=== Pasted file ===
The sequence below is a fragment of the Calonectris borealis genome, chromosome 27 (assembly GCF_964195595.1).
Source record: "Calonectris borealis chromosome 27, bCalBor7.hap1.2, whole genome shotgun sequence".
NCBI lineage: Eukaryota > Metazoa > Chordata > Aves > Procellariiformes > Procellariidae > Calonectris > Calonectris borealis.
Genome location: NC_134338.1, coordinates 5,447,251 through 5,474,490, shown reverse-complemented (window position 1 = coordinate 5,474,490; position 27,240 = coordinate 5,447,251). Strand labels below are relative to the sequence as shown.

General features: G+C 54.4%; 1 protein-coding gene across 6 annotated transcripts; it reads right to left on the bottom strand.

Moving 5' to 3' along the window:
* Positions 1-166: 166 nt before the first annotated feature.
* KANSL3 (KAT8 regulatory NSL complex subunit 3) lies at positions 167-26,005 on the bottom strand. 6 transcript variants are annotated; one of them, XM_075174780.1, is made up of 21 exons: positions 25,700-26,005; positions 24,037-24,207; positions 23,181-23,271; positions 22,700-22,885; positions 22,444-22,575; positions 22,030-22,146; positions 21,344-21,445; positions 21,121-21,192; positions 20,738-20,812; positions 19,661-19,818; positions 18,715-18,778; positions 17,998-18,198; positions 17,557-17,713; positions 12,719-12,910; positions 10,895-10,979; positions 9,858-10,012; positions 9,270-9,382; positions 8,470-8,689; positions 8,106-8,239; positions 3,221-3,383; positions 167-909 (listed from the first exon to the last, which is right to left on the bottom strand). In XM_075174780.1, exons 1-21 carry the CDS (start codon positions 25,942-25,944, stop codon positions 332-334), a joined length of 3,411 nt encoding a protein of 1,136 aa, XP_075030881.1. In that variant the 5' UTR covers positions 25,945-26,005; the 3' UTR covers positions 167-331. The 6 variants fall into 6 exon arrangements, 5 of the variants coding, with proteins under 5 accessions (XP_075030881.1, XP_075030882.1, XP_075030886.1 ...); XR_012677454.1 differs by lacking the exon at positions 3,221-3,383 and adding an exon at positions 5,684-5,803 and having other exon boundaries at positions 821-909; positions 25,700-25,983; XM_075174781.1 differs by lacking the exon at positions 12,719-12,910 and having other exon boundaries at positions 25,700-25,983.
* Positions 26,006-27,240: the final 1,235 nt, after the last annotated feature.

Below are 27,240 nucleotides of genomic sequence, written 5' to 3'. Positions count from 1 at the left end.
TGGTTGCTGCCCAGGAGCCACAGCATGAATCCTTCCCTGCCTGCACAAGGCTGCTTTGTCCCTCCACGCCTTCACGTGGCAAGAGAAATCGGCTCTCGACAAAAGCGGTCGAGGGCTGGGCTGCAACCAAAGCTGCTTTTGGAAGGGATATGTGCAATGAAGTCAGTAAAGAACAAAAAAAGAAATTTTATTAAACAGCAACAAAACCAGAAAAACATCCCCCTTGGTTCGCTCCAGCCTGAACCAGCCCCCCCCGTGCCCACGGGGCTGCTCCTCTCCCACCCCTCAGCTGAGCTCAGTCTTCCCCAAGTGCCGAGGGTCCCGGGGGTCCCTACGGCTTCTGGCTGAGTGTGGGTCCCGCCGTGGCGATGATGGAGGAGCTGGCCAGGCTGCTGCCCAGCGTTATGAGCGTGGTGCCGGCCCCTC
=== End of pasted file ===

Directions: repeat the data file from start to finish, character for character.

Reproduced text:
The sequence below is a fragment of the Calonectris borealis genome, chromosome 27 (assembly GCF_964195595.1).
Source record: "Calonectris borealis chromosome 27, bCalBor7.hap1.2, whole genome shotgun sequence".
NCBI lineage: Eukaryota > Metazoa > Chordata > Aves > Procellariiformes > Procellariidae > Calonectris > Calonectris borealis.
Genome location: NC_134338.1, coordinates 5,447,251 through 5,474,490, shown reverse-complemented (window position 1 = coordinate 5,474,490; position 27,240 = coordinate 5,447,251). Strand labels below are relative to the sequence as shown.

General features: G+C 54.4%; 1 protein-coding gene across 6 annotated transcripts; it reads right to left on the bottom strand.

Moving 5' to 3' along the window:
* Positions 1-166: 166 nt before the first annotated feature.
* KANSL3 (KAT8 regulatory NSL complex subunit 3) lies at positions 167-26,005 on the bottom strand. 6 transcript variants are annotated; one of them, XM_075174780.1, is made up of 21 exons: positions 25,700-26,005; positions 24,037-24,207; positions 23,181-23,271; positions 22,700-22,885; positions 22,444-22,575; positions 22,030-22,146; positions 21,344-21,445; positions 21,121-21,192; positions 20,738-20,812; positions 19,661-19,818; positions 18,715-18,778; positions 17,998-18,198; positions 17,557-17,713; positions 12,719-12,910; positions 10,895-10,979; positions 9,858-10,012; positions 9,270-9,382; positions 8,470-8,689; positions 8,106-8,239; positions 3,221-3,383; positions 167-909 (listed from the first exon to the last, which is right to left on the bottom strand). In XM_075174780.1, exons 1-21 carry the CDS (start codon positions 25,942-25,944, stop codon positions 332-334), a joined length of 3,411 nt encoding a protein of 1,136 aa, XP_075030881.1. In that variant the 5' UTR covers positions 25,945-26,005; the 3' UTR covers positions 167-331. The 6 variants fall into 6 exon arrangements, 5 of the variants coding, with proteins under 5 accessions (XP_075030881.1, XP_075030882.1, XP_075030886.1 ...); XR_012677454.1 differs by lacking the exon at positions 3,221-3,383 and adding an exon at positions 5,684-5,803 and having other exon boundaries at positions 821-909; positions 25,700-25,983; XM_075174781.1 differs by lacking the exon at positions 12,719-12,910 and having other exon boundaries at positions 25,700-25,983.
* Positions 26,006-27,240: the final 1,235 nt, after the last annotated feature.

Below are 27,240 nucleotides of genomic sequence, written 5' to 3'. Positions count from 1 at the left end.
TGGTTGCTGCCCAGGAGCCACAGCATGAATCCTTCCCTGCCTGCACAAGGCTGCTTTGTCCCTCCACGCCTTCACGTGGCAAGAGAAATCGGCTCTCGACAAAAGCGGTCGAGGGCTGGGCTGCAACCAAAGCTGCTTTTGGAAGGGATATGTGCAATGAAGTCAGTAAAGAACAAAAAAAGAAATTTTATTAAACAGCAACAAAACCAGAAAAACATCCCCCTTGGTTCGCTCCAGCCTGAACCAGCCCCCCCCGTGCCCACGGGGCTGCTCCTCTCCCACCCCTCAGCTGAGCTCAGTCTTCCCCAAGTGCCGAGGGTCCCGGGGGTCCCTACGGCTTCTGGCTGAGTGTGGGTCCCGCCGTGGCGATGATGGAGGAGCTGGCCAGGCTGCTGCCCAGCGTTATGAGCGTGGTGCCGGCCCCTC